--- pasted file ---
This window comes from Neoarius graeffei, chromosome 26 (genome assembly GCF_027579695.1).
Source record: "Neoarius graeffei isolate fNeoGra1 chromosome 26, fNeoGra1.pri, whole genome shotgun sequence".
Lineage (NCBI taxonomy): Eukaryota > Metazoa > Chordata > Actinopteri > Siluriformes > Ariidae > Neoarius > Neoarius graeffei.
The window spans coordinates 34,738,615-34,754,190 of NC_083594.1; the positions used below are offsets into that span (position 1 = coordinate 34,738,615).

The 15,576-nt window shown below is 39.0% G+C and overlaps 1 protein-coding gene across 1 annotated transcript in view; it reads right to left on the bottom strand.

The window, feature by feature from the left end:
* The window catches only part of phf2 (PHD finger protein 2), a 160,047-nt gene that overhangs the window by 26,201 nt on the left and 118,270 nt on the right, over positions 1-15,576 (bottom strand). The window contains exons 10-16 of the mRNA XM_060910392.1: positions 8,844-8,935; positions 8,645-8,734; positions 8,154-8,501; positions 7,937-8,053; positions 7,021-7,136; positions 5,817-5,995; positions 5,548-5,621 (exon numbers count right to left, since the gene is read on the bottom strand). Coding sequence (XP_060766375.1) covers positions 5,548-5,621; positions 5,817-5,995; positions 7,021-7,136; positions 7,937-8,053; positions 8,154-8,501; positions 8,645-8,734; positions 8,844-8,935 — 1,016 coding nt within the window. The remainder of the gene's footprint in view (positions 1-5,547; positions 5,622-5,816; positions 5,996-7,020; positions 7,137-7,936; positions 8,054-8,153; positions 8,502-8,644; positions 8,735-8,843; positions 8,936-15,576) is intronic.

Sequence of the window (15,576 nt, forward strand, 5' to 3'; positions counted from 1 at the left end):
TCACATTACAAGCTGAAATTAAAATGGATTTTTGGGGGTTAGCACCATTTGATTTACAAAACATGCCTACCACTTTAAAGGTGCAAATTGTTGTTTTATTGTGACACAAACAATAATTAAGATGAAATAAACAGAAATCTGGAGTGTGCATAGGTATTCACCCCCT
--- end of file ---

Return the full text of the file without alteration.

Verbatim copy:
This window comes from Neoarius graeffei, chromosome 26 (genome assembly GCF_027579695.1).
Source record: "Neoarius graeffei isolate fNeoGra1 chromosome 26, fNeoGra1.pri, whole genome shotgun sequence".
Lineage (NCBI taxonomy): Eukaryota > Metazoa > Chordata > Actinopteri > Siluriformes > Ariidae > Neoarius > Neoarius graeffei.
The window spans coordinates 34,738,615-34,754,190 of NC_083594.1; the positions used below are offsets into that span (position 1 = coordinate 34,738,615).

The 15,576-nt window shown below is 39.0% G+C and overlaps 1 protein-coding gene across 1 annotated transcript in view; it reads right to left on the bottom strand.

The window, feature by feature from the left end:
* The window catches only part of phf2 (PHD finger protein 2), a 160,047-nt gene that overhangs the window by 26,201 nt on the left and 118,270 nt on the right, over positions 1-15,576 (bottom strand). The window contains exons 10-16 of the mRNA XM_060910392.1: positions 8,844-8,935; positions 8,645-8,734; positions 8,154-8,501; positions 7,937-8,053; positions 7,021-7,136; positions 5,817-5,995; positions 5,548-5,621 (exon numbers count right to left, since the gene is read on the bottom strand). Coding sequence (XP_060766375.1) covers positions 5,548-5,621; positions 5,817-5,995; positions 7,021-7,136; positions 7,937-8,053; positions 8,154-8,501; positions 8,645-8,734; positions 8,844-8,935 — 1,016 coding nt within the window. The remainder of the gene's footprint in view (positions 1-5,547; positions 5,622-5,816; positions 5,996-7,020; positions 7,137-7,936; positions 8,054-8,153; positions 8,502-8,644; positions 8,735-8,843; positions 8,936-15,576) is intronic.

Sequence of the window (15,576 nt, forward strand, 5' to 3'; positions counted from 1 at the left end):
TCACATTACAAGCTGAAATTAAAATGGATTTTTGGGGGTTAGCACCATTTGATTTACAAAACATGCCTACCACTTTAAAGGTGCAAATTGTTGTTTTATTGTGACACAAACAATAATTAAGATGAAATAAACAGAAATCTGGAGTGTGCATAGGTATTCACCCCCT